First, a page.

There should be a place, humble places, for people to stay, camp and reconnect. There should be plans for any Hawaiian who wants to totally live there old style, but ONLY if you are that serious, no phones, no power, etc. Maka'ainana. A living ahupua'a, at least the front part of the valley. The back should be Wao Akua...wahi kapu nui.

Glossary of Hawaiian Terms

Waimea= reddish water (there are several places named this on the various islands)

Pupukea= white shell

Hewahewa= the name of the Kahuna Nui (Great Kahuna) under Kamehameha I; kahuna comes from "kahu" -keeper or caretaker, and "huna" a secret...a kahuna was/is a specialist or a master in a branch of knowledge and ability, a person knowledgeable about the mysteries of a given specialty. Usually this is taken to mean a religious specialist who was in charge of worship and the temples (heiau) but there were also kahuna of healing and medicines, of sailing and fishing, etc. You don't hear this term used much anymore, usually people use the term kahu instead.

mauka= towards the uplands and mountains

makai= towards the sea

kupuna= elders; also "the ancestors"

aloha= to join the breath; to be joined in that profound relationship of life

HA= the breath; the breath of life

Ke Akua= God the Creator; in the old days there were many gods, hundreds even thousands; the four major ones recognized were Kane, Kanaloa, Ku and Lono

wahi pana= place of reknown; significant storied cultural site considered sacred; every island has hundreds of wahi pana

wahi kapu= place under kapu; kapu is a religious restriction prohibiting or enforcing an action or behavior; no, the kapu system wasn't really overthrown the way people think, not by the Hawaiians who still believed and followed the old ways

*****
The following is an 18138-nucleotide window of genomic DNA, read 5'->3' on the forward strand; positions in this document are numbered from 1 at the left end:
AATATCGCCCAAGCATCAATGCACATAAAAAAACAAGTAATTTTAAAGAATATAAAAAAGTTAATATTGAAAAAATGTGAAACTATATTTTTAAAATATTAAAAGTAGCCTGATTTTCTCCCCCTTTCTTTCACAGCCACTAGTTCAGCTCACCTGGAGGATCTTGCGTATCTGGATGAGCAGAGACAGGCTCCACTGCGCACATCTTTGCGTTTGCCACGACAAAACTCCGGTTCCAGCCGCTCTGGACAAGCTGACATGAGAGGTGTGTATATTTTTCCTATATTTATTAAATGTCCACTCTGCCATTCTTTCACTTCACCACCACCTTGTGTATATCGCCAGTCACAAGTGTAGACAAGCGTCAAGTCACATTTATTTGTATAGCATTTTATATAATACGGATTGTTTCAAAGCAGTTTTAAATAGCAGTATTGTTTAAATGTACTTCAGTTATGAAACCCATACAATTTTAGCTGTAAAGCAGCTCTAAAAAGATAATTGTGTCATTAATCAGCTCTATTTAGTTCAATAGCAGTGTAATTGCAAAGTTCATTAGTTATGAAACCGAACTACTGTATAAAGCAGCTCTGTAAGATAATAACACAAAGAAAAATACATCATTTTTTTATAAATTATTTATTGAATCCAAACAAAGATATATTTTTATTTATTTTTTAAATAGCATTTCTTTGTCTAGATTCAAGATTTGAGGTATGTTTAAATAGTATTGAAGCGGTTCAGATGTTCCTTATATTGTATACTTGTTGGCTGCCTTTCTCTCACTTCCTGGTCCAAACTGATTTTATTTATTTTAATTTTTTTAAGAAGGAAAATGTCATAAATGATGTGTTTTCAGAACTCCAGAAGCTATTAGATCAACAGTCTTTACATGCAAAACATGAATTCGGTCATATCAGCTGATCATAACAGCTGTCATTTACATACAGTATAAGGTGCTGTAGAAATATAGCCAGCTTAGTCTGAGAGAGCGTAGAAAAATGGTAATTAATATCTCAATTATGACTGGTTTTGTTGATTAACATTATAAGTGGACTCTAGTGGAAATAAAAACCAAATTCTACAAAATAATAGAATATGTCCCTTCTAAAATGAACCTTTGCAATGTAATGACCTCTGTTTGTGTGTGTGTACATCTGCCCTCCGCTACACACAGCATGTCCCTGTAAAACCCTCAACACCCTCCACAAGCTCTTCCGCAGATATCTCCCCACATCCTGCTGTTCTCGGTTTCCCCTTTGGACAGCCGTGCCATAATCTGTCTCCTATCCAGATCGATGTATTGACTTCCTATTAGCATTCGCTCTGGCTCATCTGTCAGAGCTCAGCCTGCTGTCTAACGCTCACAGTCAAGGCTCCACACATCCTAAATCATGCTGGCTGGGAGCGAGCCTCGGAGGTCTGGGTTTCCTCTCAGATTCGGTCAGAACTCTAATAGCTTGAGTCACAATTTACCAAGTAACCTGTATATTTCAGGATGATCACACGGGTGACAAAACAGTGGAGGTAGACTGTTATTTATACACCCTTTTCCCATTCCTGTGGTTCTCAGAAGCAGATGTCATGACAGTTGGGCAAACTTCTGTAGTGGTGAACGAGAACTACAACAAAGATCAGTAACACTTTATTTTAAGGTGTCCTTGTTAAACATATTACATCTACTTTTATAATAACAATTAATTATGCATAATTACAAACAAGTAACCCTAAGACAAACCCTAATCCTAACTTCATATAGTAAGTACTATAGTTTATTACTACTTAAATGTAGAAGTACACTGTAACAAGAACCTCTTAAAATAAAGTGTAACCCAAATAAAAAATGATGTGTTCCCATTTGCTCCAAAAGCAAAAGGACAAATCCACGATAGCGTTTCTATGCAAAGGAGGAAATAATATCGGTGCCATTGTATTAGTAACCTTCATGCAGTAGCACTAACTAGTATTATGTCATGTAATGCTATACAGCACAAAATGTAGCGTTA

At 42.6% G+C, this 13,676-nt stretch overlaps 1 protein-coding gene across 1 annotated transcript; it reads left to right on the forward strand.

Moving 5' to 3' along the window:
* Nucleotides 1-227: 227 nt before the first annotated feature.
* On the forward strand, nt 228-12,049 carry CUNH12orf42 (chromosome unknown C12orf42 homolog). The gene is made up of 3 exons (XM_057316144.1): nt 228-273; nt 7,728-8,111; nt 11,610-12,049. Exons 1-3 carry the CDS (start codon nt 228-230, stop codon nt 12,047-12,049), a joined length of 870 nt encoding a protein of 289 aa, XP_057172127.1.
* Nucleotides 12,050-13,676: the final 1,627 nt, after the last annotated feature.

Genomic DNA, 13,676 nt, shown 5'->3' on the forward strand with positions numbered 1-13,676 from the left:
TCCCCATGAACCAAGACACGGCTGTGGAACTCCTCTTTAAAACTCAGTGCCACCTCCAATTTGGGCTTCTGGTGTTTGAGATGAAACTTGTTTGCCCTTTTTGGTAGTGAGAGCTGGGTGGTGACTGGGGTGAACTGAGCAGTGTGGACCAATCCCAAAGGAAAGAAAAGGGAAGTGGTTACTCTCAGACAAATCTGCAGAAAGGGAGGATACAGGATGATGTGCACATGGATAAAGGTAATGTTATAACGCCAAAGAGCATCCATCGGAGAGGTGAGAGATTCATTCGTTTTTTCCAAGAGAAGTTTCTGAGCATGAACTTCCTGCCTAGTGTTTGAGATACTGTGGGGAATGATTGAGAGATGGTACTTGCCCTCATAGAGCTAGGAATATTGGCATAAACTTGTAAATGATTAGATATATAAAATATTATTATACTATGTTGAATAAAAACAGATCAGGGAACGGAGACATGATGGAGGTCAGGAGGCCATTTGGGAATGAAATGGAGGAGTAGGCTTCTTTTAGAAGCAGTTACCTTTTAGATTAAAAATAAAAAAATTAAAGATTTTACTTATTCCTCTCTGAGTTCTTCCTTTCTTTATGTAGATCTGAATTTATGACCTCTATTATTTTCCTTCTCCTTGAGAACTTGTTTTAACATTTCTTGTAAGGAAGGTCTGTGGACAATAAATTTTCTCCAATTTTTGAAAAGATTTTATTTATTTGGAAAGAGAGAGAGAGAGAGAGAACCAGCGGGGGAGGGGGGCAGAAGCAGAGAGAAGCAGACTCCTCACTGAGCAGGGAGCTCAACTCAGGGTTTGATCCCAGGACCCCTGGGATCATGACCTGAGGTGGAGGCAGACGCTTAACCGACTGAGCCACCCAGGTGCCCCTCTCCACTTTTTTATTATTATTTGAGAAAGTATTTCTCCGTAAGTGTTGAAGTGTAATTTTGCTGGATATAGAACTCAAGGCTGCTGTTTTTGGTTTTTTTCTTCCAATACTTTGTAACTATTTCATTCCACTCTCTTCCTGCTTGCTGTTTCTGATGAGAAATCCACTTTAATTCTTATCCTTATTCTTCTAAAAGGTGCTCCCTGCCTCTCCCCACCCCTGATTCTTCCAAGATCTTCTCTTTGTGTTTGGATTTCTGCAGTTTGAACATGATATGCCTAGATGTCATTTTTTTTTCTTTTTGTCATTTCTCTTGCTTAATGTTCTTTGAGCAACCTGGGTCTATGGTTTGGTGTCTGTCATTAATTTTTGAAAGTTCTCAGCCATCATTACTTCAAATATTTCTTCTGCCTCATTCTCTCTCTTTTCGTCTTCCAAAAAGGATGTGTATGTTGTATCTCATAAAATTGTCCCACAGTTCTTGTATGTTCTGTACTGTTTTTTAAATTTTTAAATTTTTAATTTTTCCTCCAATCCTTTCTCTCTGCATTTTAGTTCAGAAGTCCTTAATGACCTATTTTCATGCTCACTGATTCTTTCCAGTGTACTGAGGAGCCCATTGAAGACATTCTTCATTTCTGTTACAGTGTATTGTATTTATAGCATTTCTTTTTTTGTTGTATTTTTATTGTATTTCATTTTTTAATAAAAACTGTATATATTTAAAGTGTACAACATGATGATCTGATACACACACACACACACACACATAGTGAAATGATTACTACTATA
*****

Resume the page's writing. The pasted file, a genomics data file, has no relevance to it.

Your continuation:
Kanaka Maoli= kanaka is a human being; maoli means "ordinary, average" but also has a nuance of being "the real kind"...this term is used to denote a person of Hawaiian blood, especially used by Hawaiians to denote a real Hawaiian

hula= prayer in movement, worship and storytelling through stylized movements, dance, and chant/song; originally very sacred and still considered so by its traditional practitioners of hula kahiko, "ancient hula" forms

laulima= lend a hand, work together

Maka'ainana= the commoner class of old Hawai'i, the "common people," those who work and eat off their labors on land and sea

ahupua'a= the old land division of Hawai'i that generally (but not always) corresponded to a watershed/valley system; a pie-slice-shaped segment running from the mountains to the sea (mauka to makai); most people were residents of specific ahupua'a, thus affording access to resources from both sea (fish, etc.) and land (kalo (taro), etc.)

Wao Akua= the upper uninhabited zone of the forest called the Forest of the Gods (wao=forest; akua=god(s)); the average Hawaiian never went there, only hunters, birdcatchers, herbalists, and other specialists temporarily going there to collect needed resources, such as the big koa logs for image (ki'i) carving. The Wao Akua was thought of by average Hawaiians the way villagers thought about the "Woods" in medieval Europe-- a dangerous and intimidating supernatural place where you only went if you had a very good reason and knew what you were doing

wahi kapu nui= place with major kapu to regulate access and use